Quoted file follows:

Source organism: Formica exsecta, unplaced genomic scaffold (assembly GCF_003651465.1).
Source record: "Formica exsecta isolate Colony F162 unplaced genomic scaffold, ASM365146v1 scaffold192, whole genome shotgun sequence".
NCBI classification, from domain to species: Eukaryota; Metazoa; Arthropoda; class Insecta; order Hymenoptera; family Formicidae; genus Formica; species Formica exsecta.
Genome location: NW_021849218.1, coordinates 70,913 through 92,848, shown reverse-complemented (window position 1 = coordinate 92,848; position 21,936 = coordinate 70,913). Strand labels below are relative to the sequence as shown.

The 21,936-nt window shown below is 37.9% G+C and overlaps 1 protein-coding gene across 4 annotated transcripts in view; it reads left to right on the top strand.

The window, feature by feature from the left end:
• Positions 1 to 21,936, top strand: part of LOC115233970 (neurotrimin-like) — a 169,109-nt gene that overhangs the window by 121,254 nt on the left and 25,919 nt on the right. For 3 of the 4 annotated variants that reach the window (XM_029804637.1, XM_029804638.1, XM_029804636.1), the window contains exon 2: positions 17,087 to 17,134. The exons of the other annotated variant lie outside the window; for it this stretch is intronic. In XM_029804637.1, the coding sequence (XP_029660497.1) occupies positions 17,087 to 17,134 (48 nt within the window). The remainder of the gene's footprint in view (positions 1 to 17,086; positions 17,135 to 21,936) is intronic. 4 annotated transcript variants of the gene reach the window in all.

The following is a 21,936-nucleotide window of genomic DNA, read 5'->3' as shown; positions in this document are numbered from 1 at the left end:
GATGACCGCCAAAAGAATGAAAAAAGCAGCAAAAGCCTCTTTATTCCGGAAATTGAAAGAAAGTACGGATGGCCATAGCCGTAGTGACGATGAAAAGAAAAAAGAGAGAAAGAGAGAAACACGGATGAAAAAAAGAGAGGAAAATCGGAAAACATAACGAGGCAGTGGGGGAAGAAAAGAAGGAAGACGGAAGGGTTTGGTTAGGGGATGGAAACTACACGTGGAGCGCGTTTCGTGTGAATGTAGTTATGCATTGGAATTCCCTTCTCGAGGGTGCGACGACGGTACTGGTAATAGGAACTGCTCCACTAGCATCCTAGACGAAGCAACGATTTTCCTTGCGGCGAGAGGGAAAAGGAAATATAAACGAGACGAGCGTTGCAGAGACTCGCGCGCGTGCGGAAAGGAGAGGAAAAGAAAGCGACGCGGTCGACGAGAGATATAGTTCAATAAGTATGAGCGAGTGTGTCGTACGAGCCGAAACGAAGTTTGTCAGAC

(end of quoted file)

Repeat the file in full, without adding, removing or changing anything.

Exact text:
Source organism: Formica exsecta, unplaced genomic scaffold (assembly GCF_003651465.1).
Source record: "Formica exsecta isolate Colony F162 unplaced genomic scaffold, ASM365146v1 scaffold192, whole genome shotgun sequence".
NCBI classification, from domain to species: Eukaryota; Metazoa; Arthropoda; class Insecta; order Hymenoptera; family Formicidae; genus Formica; species Formica exsecta.
Genome location: NW_021849218.1, coordinates 70,913 through 92,848, shown reverse-complemented (window position 1 = coordinate 92,848; position 21,936 = coordinate 70,913). Strand labels below are relative to the sequence as shown.

The 21,936-nt window shown below is 37.9% G+C and overlaps 1 protein-coding gene across 4 annotated transcripts in view; it reads left to right on the top strand.

The window, feature by feature from the left end:
• Positions 1 to 21,936, top strand: part of LOC115233970 (neurotrimin-like) — a 169,109-nt gene that overhangs the window by 121,254 nt on the left and 25,919 nt on the right. For 3 of the 4 annotated variants that reach the window (XM_029804637.1, XM_029804638.1, XM_029804636.1), the window contains exon 2: positions 17,087 to 17,134. The exons of the other annotated variant lie outside the window; for it this stretch is intronic. In XM_029804637.1, the coding sequence (XP_029660497.1) occupies positions 17,087 to 17,134 (48 nt within the window). The remainder of the gene's footprint in view (positions 1 to 17,086; positions 17,135 to 21,936) is intronic. 4 annotated transcript variants of the gene reach the window in all.

The following is a 21,936-nucleotide window of genomic DNA, read 5'->3' as shown; positions in this document are numbered from 1 at the left end:
GATGACCGCCAAAAGAATGAAAAAAGCAGCAAAAGCCTCTTTATTCCGGAAATTGAAAGAAAGTACGGATGGCCATAGCCGTAGTGACGATGAAAAGAAAAAAGAGAGAAAGAGAGAAACACGGATGAAAAAAAGAGAGGAAAATCGGAAAACATAACGAGGCAGTGGGGGAAGAAAAGAAGGAAGACGGAAGGGTTTGGTTAGGGGATGGAAACTACACGTGGAGCGCGTTTCGTGTGAATGTAGTTATGCATTGGAATTCCCTTCTCGAGGGTGCGACGACGGTACTGGTAATAGGAACTGCTCCACTAGCATCCTAGACGAAGCAACGATTTTCCTTGCGGCGAGAGGGAAAAGGAAATATAAACGAGACGAGCGTTGCAGAGACTCGCGCGCGTGCGGAAAGGAGAGGAAAAGAAAGCGACGCGGTCGACGAGAGATATAGTTCAATAAGTATGAGCGAGTGTGTCGTACGAGCCGAAACGAAGTTTGTCAGAC